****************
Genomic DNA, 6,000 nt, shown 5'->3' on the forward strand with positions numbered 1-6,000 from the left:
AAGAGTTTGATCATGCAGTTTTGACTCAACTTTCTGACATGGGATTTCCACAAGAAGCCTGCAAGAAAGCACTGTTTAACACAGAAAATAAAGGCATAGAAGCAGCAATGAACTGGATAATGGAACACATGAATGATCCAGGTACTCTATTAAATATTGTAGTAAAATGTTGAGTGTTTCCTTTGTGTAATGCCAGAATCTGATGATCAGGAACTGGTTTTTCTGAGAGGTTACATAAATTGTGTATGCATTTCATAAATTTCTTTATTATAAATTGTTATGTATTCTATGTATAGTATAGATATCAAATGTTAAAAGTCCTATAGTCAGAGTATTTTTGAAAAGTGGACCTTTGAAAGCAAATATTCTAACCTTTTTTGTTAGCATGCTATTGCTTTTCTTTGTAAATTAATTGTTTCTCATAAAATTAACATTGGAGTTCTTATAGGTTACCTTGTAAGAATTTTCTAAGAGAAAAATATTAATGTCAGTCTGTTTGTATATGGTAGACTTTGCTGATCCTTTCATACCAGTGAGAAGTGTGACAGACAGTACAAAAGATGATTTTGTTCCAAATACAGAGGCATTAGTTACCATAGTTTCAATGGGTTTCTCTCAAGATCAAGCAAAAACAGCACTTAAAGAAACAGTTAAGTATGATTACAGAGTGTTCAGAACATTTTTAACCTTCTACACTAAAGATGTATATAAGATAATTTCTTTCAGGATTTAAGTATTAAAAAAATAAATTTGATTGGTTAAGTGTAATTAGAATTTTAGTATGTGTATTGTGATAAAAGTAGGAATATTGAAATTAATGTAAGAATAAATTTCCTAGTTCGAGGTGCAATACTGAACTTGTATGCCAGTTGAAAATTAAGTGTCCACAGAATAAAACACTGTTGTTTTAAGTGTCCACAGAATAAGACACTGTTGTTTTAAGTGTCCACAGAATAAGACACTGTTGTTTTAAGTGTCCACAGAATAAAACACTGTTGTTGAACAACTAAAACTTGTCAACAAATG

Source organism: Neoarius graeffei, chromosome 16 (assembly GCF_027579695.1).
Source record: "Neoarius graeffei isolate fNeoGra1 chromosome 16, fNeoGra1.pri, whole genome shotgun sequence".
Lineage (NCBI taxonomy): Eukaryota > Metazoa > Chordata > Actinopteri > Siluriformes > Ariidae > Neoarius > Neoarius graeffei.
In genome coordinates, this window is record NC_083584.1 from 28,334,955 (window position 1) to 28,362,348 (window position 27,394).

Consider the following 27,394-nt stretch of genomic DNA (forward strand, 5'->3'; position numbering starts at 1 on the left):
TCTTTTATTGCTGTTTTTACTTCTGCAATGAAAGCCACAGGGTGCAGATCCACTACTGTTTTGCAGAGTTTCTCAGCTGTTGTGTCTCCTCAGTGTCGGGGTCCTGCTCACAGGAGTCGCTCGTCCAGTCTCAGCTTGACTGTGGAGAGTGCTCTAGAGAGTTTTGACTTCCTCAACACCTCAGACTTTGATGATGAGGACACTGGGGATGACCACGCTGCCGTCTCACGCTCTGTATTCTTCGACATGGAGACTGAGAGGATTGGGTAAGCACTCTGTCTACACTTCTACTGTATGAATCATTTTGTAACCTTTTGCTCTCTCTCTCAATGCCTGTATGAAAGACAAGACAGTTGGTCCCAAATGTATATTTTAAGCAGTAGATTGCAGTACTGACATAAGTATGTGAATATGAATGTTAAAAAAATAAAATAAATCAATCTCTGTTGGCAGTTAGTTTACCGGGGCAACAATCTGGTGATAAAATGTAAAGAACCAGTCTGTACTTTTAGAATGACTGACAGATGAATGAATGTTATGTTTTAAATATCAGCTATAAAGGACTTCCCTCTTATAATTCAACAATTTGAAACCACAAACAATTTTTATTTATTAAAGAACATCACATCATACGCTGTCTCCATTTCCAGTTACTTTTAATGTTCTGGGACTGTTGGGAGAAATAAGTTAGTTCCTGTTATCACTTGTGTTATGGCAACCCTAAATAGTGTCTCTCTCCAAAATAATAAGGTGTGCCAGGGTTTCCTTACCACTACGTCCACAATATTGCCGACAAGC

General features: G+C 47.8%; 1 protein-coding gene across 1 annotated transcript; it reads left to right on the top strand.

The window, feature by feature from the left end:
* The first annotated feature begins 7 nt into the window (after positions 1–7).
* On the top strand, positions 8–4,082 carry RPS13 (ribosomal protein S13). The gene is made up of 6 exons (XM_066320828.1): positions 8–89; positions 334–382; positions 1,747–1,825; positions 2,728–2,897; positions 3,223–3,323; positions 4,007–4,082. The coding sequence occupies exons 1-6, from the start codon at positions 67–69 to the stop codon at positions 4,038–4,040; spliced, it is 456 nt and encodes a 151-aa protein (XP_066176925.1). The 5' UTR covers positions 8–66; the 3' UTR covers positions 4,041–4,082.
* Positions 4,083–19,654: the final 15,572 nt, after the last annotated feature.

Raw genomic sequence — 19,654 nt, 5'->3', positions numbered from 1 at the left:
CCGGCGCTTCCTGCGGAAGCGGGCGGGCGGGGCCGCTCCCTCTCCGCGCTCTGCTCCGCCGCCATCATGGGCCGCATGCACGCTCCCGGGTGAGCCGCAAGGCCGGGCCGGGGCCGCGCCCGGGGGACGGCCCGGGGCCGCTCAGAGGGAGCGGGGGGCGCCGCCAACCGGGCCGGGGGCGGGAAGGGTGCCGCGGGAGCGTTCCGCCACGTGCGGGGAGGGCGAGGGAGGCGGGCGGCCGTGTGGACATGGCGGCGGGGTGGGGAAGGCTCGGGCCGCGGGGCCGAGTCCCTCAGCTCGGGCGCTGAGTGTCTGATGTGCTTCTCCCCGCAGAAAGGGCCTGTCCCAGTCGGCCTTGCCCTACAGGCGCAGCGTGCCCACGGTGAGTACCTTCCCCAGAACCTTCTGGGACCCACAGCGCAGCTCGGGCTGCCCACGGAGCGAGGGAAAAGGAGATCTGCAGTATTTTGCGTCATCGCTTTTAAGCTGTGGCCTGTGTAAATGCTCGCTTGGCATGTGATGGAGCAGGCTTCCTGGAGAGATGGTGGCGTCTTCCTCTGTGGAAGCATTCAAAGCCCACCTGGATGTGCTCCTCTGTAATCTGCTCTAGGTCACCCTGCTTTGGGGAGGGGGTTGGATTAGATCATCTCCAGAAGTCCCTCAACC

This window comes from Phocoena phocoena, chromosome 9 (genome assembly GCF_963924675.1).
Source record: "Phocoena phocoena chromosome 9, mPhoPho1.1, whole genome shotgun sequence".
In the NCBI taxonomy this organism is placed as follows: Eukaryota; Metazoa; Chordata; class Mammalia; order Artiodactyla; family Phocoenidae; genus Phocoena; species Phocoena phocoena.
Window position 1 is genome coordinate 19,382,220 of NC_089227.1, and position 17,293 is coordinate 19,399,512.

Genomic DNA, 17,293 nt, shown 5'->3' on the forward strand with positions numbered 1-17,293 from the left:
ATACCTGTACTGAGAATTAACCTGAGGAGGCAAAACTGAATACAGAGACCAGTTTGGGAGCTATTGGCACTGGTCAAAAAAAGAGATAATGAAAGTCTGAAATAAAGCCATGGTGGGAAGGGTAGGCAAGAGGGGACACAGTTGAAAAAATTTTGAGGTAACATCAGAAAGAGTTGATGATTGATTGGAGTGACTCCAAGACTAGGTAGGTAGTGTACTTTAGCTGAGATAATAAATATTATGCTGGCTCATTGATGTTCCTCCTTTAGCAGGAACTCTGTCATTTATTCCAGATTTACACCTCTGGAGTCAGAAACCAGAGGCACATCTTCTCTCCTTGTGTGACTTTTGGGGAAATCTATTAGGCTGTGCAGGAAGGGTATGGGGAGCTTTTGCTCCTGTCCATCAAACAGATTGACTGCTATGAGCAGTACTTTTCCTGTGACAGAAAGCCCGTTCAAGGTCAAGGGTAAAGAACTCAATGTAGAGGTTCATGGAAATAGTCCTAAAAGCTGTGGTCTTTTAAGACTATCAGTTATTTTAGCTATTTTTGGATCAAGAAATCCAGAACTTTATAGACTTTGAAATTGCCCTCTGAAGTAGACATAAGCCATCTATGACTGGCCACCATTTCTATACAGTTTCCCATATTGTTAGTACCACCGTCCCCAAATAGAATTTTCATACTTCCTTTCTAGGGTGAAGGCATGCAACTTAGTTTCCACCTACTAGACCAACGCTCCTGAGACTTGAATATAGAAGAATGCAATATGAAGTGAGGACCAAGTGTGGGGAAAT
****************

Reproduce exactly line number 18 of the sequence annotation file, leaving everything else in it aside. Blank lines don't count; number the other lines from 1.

In the NCBI taxonomy this organism is placed as follows: Eukaryota; Metazoa; Chordata; class Mammalia; order Artiodactyla; family Phocoenidae; genus Phocoena; species Phocoena phocoena.